When singers sing high notes, their eyebrows go higher than when they sing low notes. While that may not be an absolute physiological rule, a team of Danish and American researchers discovered that it happens pretty consistently. They lay out the evidence, and explain what it may mean, in a study called Facial Expression and Vocal Pitch Height: Evidence of an Intermodal Association, published in 2009 in the journal, Empirical Musicology Review.
When scientists tackle a new question, they begin with the knowledge that finding the answer – if there is an answer – might entail lengthy, slogging effort. Some questions take years to settle. Some take decades. The eyebrow/high-note evidence comes from “an experiment lasting less than one minute”.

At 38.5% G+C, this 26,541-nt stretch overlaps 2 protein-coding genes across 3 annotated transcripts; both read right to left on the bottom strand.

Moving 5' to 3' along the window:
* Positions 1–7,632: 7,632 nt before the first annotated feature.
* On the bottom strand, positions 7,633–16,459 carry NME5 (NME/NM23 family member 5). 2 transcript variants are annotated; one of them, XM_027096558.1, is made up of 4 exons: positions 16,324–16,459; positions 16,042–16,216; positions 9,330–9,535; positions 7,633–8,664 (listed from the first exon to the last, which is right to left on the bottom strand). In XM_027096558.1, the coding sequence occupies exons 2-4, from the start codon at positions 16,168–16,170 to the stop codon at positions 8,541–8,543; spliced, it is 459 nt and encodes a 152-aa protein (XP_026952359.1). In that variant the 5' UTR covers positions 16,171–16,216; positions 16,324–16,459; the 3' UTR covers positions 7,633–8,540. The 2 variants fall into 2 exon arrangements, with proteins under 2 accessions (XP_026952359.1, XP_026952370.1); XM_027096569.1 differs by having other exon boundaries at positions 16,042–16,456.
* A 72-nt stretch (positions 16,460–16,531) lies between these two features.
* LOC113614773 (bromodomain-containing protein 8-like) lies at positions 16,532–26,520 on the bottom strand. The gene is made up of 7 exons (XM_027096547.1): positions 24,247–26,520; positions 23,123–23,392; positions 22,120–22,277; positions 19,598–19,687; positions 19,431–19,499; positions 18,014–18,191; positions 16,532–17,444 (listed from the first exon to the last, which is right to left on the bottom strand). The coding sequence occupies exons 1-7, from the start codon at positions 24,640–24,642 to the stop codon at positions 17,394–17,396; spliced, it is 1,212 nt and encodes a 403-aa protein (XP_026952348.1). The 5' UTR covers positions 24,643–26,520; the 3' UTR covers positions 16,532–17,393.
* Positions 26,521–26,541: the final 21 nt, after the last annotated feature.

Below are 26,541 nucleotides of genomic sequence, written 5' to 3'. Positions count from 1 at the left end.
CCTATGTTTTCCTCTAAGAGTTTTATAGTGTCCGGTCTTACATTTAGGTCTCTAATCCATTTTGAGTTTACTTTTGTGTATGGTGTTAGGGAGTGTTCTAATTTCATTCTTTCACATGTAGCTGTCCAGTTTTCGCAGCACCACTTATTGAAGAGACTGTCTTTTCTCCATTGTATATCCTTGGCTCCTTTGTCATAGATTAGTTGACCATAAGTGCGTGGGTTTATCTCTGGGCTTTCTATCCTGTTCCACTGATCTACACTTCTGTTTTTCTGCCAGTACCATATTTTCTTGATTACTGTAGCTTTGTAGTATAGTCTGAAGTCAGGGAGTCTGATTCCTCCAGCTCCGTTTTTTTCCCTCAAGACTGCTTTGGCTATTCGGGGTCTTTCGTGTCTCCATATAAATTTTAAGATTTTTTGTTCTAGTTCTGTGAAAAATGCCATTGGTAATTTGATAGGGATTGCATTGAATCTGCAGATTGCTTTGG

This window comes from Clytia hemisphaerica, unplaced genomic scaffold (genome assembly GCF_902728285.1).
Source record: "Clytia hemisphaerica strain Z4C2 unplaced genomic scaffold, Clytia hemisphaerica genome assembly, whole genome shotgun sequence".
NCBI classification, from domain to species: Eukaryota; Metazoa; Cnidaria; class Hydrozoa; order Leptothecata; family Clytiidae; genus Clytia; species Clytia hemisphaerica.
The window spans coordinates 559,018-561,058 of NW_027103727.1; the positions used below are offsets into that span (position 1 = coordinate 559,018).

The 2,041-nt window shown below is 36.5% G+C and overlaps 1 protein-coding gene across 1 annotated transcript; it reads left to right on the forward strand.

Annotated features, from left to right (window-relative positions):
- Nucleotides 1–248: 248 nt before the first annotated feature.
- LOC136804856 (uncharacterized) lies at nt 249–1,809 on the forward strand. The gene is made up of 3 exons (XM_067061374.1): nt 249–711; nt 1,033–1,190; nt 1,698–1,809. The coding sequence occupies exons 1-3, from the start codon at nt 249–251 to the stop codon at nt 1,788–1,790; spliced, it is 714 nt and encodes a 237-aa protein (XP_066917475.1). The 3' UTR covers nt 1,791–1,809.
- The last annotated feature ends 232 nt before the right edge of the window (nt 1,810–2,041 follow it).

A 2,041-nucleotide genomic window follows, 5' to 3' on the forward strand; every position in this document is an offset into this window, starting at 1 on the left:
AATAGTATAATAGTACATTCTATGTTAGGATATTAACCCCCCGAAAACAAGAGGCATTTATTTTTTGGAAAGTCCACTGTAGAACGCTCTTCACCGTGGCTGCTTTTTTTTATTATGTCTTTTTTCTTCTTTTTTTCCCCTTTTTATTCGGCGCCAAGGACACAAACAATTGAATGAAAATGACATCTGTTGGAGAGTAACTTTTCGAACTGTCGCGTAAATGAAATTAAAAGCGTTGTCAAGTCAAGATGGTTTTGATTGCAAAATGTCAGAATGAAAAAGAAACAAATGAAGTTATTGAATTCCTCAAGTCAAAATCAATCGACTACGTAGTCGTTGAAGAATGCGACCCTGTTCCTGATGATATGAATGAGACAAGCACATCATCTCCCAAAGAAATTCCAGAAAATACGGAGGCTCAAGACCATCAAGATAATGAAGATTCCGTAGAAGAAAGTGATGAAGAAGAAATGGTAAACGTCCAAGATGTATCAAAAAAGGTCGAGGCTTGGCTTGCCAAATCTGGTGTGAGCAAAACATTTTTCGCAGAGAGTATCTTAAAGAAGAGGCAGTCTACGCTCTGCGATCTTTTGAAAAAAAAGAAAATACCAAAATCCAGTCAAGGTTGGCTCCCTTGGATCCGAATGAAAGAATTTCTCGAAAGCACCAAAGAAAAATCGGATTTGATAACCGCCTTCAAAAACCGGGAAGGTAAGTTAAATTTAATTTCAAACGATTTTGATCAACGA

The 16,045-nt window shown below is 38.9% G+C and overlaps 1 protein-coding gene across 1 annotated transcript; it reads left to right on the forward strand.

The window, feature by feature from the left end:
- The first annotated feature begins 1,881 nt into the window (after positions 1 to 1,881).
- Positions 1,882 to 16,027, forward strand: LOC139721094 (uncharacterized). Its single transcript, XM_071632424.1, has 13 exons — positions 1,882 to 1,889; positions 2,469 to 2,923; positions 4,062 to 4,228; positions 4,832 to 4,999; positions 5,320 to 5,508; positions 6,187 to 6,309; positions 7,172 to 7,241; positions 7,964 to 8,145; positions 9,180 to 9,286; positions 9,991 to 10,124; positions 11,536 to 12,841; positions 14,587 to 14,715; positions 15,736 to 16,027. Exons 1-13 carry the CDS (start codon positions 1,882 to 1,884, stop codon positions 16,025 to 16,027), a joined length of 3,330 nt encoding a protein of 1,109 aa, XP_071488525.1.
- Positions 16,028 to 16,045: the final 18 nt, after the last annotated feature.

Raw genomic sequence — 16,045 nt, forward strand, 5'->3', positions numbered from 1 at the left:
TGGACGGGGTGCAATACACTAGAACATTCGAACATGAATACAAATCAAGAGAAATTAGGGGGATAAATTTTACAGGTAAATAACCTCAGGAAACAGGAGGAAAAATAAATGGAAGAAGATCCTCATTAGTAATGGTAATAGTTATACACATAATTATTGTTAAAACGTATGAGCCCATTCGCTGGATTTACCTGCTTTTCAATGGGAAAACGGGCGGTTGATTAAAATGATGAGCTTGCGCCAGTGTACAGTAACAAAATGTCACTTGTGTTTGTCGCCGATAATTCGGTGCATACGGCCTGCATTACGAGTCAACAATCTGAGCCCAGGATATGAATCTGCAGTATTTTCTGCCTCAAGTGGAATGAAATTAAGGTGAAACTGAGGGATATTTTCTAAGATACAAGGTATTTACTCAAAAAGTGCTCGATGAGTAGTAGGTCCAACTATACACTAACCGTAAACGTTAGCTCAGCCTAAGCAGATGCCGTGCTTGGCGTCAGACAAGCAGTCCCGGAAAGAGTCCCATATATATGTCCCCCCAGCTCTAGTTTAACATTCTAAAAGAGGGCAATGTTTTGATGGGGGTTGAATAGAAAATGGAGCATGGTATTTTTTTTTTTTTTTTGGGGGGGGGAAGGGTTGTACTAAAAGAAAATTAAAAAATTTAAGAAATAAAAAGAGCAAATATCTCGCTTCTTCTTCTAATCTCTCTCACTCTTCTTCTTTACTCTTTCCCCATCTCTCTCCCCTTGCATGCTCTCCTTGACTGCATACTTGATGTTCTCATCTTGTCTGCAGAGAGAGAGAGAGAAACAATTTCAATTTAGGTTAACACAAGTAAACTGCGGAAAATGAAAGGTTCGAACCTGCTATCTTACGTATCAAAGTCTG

Sofia Dahl [pictured here] at Aalborg University Copenhagen, and David Huron and Randolph Johnson at Ohio State University, ran their experiment 44 times, each with a different volunteer….
So begins this week’s Improbable Research column in The Guardian.
BONUS: Next week Sofia Dahl will perform in the Ig Nobel tour of Scandinavia, explaining this very topic.